Are multidimensional array assignment and array-valued functions still restrictions for OpenACC


I am wondering whether multidimensional array assignment 

and array-valued functions are still restrictions for OpenACC, if using Fortran. For the mult-idimensional array assignment, does the number of dimensions of the multi-dimensional array need to be specified? For the array-valued functions, is the result from the function call stored in a temporary array and subsequently assigned to the array specified on the left-hand side of the statement? Also, are Fortran intrinsic functions (such as matmul) that have array-valued results supported within OpenACC kernels? Should I still tranform array-valued functions into subroutines with intent(out), if the second restriction exists? Thanks!


Hi weich97,

Can you provide more context or an example? Array syntax using multidimensional array assignment has been around for many years, but without understand what scenario you’re meaning, it difficult to offer suggestions. Here’s a very simple example:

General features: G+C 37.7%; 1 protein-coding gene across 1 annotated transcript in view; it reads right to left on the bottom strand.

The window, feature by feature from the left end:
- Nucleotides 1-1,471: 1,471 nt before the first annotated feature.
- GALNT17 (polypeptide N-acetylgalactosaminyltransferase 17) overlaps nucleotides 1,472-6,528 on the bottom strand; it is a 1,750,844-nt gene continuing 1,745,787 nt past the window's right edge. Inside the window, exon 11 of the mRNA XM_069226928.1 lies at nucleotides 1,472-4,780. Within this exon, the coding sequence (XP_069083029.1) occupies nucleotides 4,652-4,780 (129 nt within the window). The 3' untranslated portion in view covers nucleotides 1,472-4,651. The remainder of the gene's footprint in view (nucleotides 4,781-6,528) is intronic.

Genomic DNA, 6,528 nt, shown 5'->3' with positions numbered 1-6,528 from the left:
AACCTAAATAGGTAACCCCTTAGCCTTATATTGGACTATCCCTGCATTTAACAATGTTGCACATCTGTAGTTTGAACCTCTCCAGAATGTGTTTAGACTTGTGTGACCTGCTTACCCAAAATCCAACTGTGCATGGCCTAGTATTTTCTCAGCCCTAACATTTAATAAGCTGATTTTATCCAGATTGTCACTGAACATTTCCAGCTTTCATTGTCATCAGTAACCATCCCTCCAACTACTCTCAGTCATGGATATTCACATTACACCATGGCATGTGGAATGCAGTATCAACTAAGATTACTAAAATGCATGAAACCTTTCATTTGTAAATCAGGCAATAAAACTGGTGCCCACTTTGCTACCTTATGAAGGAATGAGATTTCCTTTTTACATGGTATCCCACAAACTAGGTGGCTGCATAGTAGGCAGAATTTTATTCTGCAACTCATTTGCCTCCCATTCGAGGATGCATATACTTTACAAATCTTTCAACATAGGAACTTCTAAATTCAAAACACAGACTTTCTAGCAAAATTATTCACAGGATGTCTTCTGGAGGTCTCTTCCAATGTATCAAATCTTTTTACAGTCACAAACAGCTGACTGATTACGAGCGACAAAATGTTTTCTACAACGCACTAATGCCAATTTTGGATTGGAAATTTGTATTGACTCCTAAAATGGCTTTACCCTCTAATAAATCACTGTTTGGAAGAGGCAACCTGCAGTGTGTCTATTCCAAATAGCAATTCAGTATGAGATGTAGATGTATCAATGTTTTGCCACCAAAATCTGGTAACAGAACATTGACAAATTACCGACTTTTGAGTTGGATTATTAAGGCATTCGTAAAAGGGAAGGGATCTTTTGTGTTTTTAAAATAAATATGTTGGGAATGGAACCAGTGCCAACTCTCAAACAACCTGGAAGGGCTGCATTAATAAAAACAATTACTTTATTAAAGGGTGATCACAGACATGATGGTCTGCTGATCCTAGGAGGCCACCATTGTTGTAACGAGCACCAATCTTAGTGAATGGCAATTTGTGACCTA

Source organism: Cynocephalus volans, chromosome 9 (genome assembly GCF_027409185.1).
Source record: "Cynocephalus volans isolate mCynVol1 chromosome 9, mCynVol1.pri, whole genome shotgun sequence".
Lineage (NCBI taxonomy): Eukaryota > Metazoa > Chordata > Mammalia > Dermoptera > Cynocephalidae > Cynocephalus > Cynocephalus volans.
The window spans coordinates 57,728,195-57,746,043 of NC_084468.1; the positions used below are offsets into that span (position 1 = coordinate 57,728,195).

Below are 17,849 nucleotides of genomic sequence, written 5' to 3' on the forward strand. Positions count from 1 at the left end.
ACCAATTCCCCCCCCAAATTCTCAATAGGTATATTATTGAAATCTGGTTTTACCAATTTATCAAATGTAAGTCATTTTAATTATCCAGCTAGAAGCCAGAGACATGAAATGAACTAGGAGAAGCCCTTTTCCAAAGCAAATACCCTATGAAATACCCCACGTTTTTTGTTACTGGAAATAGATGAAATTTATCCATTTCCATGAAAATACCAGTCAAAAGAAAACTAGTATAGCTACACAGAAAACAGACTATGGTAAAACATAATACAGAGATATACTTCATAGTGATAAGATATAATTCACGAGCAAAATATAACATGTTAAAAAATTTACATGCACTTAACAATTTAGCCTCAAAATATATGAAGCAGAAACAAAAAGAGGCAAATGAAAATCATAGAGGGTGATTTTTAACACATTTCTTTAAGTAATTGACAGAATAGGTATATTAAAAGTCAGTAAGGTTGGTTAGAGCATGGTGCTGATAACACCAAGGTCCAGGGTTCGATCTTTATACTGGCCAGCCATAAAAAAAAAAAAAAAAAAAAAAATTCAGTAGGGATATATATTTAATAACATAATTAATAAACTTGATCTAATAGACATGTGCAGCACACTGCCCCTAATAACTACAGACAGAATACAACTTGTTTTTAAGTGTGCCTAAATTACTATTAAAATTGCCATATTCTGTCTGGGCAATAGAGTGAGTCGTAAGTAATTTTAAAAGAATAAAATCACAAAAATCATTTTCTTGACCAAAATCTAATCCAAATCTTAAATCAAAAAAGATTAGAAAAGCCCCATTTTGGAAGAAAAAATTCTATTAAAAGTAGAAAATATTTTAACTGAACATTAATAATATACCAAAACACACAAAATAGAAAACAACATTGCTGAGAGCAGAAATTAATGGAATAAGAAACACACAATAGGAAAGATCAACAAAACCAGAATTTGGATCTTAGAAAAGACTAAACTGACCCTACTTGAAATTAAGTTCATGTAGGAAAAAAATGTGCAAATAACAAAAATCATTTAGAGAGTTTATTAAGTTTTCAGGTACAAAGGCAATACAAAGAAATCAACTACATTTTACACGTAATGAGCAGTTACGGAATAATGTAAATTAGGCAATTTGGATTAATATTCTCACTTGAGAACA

% cat test.f90
program test
        real :: array(2, 2)
        array = 1.
        !$acc kernels
        array = 10.0
        !$acc end kernels
        print *, array
% nvfortran -acc -Minfo=accel test.f90; a.out
      4, Generating implicit copyout(array(:,:)) [if not already present]
      5, Loop is parallelizable
         Generating Tesla code
          5,   ! blockidx%x threadidx%x auto-collapsed
             !$acc loop gang, vector(32) collapse(2) ! blockidx%x threadidx%x
    10.00000        10.00000        10.00000        10.00000

As for array-valued functions returning array, it’s not a code pattern that I’ve seen often and not sure what our current status is. Can you provide an example of what you’re looking for?

In general, I try to avoid cases which would trigger a compiler generated temp array, especially if needs to be allocated. This can cause a severe performance penalty. So in general, I’d say it’s most likely better to pass in the array rather have it be returned.